Lifesaving Activities in a Context of Armed Conflict: A case study of surgery in Syria
Independent thesis Advanced level (degree of Master (Two Years)), 20 credits / 30 HE creditsStudent thesis
The aim of this theses is to describe and discuss the surgical caseload seen in an armed conflicts. To answer to this aim a secondary data review over relevant research in this field and a secondary analysis of quantitative data from an operating theatre in a field hospital in Jabal al-Akkrad, Syria were analysed.
Armed conflict have devastating effects on people and societies. Public health system will be destroyed or disrupted which are the systems supporting essential needs in a population. There are four essential needs identified vital for the survival of populations. These are water and sanitation, food, shelter and health care and destruction of these services result in increased number of morbidities and mortalities. Armed conflicts are causing direct and indirect health consequences that need to be addressed. The health care response should cover both preventive and curative health services to meet the needs of both the direct and indirect consequences of armed conflicts. Surgical care is a curative and important component of public health. The burden of unmet surgical diseases globally is assumed to be large but the true scope is not really known. Obstetric cases and accidental trauma are causing a great number of morbidities and disabilities annually due to the limited access to surgical care. The experience form humanitarian programs show that the bigger number of surgical interventions performed in situations of armed conflict are unrelated to violence trauma. In the data analysis from the Syrian case 712 patients were admitted to the operating theatre and treated during the time period. The surgical services provided in the field hospital in Syria responded to emergencies belonging to four causes of interventions; Obstetrics, Violence trauma, Accidental trauma and Other cases not of a trauma origin. Obstetric emergencies accounted for nearly 30 % of the surgical caseload seen and violence trauma represented 50 % of the surgical caseload. The larges patient group were female civilians. The majority of violence trauma were among the male patients. Research from conflict affected surgical programs are poor and need to be enforced to improve the understanding of health needs of conflict affected populations. The research available highlights the need of a multidisciplinary surgical response to meet the need of both non-conflict related and conflict related surgical cases. The thesis contributes with data analysis from surgical response in conflict affected areas.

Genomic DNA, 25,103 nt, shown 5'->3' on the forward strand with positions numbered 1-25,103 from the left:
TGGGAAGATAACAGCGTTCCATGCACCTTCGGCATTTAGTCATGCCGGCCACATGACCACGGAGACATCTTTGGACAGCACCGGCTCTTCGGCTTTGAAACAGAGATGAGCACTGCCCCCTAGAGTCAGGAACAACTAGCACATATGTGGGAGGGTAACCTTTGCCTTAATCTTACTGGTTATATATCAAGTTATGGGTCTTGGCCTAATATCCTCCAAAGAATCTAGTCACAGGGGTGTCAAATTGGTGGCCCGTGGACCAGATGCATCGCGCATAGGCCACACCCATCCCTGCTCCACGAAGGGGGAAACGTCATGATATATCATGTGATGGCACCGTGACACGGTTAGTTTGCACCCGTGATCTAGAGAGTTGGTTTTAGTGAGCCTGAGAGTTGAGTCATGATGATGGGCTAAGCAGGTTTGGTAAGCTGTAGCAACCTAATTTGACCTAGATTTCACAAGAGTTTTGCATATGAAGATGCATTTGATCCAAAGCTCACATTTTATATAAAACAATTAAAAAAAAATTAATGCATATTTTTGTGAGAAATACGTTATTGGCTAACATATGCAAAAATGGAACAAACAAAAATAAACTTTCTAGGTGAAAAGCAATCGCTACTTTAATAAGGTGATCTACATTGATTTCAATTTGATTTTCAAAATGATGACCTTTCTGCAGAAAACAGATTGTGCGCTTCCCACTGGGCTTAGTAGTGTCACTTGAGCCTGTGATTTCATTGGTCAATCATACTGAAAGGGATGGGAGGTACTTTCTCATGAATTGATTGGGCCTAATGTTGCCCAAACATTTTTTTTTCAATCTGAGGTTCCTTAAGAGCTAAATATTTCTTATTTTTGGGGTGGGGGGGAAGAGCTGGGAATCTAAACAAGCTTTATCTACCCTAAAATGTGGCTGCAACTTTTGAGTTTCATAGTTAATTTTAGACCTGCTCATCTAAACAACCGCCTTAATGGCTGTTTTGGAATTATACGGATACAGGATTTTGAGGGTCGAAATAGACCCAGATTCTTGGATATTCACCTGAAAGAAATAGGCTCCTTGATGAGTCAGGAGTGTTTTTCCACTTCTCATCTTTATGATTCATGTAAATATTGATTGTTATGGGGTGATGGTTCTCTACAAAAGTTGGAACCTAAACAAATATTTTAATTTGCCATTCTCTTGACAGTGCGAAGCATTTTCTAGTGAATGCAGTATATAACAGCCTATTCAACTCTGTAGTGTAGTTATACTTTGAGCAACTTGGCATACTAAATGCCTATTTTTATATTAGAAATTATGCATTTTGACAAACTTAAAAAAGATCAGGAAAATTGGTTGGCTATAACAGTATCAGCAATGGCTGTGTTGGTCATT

Place, publisher, year, edition, pages
2014. , 81 p.
armed conflict, war, surgery, public health, humanitarian, Syria
Surgery Public Health, Global Health, Social Medicine and Epidemiology Political Science
IdentifiersURN: urn:nbn:se:uu:diva-270524OAI: oai:DiVA.org:uu-270524DiVA: diva2:889938
Subject / course
International Humanitarian Action
Master Programme in International Humanitarian Action
von Schreeb, Johan, ProfessorLöfquist, Lars, Dr
Westerlund, Katarina, Dr